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Universal credit changes: Here's what you need to know

More than 2.6 million UK households will be moved from ‘old-style’ benefits to Universal Credit starting from today (May 9th).

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The government has been slowly moving households who receive Working Tax Credits, Child Tax Credit and similar benefits to Universal Credit through a mandatory migration process.

While the change will initially affect 500 households, the aim is to consolidate all benefits recipients under one system, in a switch due to be completed by December 2024.

James Andrews, Senior Personal Finance Editor at money.co.uk, said: “Anyone receiving ‘old-style’ benefits could see their payments change from today.

“If you’re currently receiving Working Tax Credit, Child Tax Credit, Income-based Jobseeker’s Allowance, Income Support, Income Related Employment or Support Allowance or Housing Benefit, you will be switched to Universal Credit by December 2024.

“Initially this will only affect 500 households, however more households will be moved in the coming months.

“Anyone who has had a recent change of circumstances, such as moving home or having a baby, may find themselves switched sooner.

“Once you receive a migration notice in the post you will have a three-month deadline to apply for Universal Credit. If you don’t make a claim for Universal Credit within this time, your current benefits will automatically stop.

“Everyone will be moved over eventually, so it’s worth working out how much you could be entitled to under Universal Credit

“Universal Credit is a monthly allowance from the government, to help you cover basic necessities like food, rent and bills. If you are over the age of 18, unemployed, or on low income, you can apply for Universal Credit through the government website.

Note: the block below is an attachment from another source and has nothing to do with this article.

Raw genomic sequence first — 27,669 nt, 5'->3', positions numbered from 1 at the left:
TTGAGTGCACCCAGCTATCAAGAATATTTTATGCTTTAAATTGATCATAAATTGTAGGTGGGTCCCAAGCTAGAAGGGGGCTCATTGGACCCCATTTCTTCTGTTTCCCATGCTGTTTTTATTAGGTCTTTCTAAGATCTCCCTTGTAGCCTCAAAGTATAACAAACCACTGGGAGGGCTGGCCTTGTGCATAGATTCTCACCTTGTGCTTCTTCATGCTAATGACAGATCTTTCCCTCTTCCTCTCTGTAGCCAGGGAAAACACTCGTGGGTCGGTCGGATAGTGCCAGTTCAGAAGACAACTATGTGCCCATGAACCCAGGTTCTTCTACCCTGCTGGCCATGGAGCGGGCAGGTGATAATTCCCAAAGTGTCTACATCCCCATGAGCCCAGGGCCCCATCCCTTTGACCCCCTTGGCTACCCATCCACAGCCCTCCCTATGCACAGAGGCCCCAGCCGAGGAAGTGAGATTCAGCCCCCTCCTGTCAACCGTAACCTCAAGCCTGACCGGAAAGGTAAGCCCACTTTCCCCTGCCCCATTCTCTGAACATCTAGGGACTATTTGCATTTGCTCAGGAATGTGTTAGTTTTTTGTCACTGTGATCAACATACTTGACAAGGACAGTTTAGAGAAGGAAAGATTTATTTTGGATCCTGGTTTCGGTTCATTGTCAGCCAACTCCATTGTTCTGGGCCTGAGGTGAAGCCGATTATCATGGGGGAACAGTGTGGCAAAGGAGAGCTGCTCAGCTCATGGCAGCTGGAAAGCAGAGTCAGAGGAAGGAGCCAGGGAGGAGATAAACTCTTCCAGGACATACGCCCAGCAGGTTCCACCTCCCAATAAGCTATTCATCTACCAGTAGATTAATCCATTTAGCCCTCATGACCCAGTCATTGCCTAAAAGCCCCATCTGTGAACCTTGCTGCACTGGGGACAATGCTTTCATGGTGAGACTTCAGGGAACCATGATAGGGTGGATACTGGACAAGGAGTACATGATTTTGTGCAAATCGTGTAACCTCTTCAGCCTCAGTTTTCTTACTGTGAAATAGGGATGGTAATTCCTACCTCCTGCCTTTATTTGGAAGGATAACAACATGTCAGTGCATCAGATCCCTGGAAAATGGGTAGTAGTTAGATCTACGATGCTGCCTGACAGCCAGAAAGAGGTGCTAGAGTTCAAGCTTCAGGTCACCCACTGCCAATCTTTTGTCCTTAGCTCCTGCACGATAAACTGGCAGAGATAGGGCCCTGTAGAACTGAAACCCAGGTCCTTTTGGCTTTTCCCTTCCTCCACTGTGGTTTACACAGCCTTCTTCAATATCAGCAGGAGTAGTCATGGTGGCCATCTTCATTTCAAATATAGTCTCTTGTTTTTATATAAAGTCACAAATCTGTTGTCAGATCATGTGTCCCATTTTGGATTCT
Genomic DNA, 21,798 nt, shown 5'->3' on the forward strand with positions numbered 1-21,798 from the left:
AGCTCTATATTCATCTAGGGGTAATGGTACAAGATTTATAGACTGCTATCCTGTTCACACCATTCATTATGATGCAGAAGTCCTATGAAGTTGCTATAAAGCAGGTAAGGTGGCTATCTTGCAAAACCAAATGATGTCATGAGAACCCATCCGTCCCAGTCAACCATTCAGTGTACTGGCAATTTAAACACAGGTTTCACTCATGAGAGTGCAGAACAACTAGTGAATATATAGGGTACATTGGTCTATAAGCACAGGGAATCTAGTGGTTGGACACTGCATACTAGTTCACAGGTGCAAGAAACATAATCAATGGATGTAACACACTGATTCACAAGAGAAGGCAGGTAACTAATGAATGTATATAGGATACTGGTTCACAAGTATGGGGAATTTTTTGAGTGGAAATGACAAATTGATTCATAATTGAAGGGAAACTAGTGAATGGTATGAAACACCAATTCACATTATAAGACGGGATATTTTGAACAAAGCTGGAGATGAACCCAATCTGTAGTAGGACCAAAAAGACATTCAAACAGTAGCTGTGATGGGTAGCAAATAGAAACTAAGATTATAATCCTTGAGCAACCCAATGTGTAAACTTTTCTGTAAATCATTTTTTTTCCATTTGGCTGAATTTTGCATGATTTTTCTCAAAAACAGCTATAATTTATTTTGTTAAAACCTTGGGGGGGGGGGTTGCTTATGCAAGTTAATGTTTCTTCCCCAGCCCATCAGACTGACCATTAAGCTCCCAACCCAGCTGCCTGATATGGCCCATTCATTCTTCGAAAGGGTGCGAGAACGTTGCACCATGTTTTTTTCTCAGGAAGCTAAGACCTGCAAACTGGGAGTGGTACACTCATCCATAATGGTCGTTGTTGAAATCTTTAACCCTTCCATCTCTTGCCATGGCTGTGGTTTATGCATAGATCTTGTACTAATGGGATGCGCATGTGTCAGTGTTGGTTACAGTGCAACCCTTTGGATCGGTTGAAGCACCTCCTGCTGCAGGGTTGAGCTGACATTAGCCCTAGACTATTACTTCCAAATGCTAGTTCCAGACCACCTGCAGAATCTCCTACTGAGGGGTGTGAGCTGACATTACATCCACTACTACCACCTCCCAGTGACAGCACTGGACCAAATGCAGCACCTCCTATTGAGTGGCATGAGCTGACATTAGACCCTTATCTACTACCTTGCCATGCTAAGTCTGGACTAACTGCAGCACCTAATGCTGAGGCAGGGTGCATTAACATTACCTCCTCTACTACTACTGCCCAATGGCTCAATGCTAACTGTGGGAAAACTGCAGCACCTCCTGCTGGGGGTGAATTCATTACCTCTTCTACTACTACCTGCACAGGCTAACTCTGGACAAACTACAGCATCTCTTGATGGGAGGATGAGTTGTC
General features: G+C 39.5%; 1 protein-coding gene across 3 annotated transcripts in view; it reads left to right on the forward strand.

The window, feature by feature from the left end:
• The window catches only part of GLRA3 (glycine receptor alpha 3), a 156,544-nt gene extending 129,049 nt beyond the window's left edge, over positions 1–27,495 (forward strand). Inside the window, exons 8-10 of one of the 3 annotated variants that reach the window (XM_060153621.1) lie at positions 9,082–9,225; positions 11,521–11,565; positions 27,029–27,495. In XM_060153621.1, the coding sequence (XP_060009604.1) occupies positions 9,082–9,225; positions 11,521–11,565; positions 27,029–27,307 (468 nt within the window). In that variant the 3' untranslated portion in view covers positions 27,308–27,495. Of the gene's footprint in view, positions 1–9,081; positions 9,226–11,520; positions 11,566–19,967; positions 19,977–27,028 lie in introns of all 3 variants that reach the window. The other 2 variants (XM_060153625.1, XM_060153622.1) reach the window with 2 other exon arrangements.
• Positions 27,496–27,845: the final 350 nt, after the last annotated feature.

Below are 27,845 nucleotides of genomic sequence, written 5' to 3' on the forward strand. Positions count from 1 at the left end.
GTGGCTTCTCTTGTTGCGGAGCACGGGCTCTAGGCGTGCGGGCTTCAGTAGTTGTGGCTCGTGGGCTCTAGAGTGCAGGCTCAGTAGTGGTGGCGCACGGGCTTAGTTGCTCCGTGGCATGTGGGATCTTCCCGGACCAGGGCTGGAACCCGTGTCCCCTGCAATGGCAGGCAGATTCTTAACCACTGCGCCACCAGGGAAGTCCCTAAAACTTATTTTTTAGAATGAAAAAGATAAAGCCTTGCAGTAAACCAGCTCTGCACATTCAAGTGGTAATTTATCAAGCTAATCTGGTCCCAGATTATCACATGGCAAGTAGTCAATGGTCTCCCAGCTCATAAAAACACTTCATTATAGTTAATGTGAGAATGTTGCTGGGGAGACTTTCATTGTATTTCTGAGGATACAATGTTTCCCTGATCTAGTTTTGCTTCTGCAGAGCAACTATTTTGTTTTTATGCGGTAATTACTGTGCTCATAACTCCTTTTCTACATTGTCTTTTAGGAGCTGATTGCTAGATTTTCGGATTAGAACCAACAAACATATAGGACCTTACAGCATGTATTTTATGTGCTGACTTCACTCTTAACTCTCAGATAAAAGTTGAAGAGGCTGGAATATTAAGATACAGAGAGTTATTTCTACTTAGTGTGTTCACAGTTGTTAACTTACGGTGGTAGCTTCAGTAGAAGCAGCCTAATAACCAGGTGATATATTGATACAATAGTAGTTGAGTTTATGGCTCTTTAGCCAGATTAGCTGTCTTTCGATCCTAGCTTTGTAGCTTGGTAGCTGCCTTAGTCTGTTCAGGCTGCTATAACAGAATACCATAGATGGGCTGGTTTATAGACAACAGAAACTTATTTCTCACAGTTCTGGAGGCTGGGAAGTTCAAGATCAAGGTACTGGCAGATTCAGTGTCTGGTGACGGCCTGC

“Sites like EntitledTo and Turn2Us let you find out your benefit entitlement under Universal Credit in less than 10 minutes - all you need to do is answer a series of simple questions about your living and working situations.

“If you are eligible, then monthly payments will vary between £344 and £596.58, depending on your circumstances. A single payment is paid into your bank account each month if you live in England or Wales, although you can apply for an alternative payment arrangement if you need additional support. In Scotland and Northern Ireland there is the option of payment every two weeks.

“For more information about what Universal Credit is and how it works, use money.co.uk’s comprehensive guide here: https://www.money.co.uk/guides/what-is-universal-credit.htm.”


About James Andrews

James has spent the past 15 years writing and editing personal finance news, specialising in consumer rights, pensions, insurance, property and investments - picking up a series of awards for his journalism along the way.

View James Andrews's full biography here or visit the money.co.uk press centre for our latest news.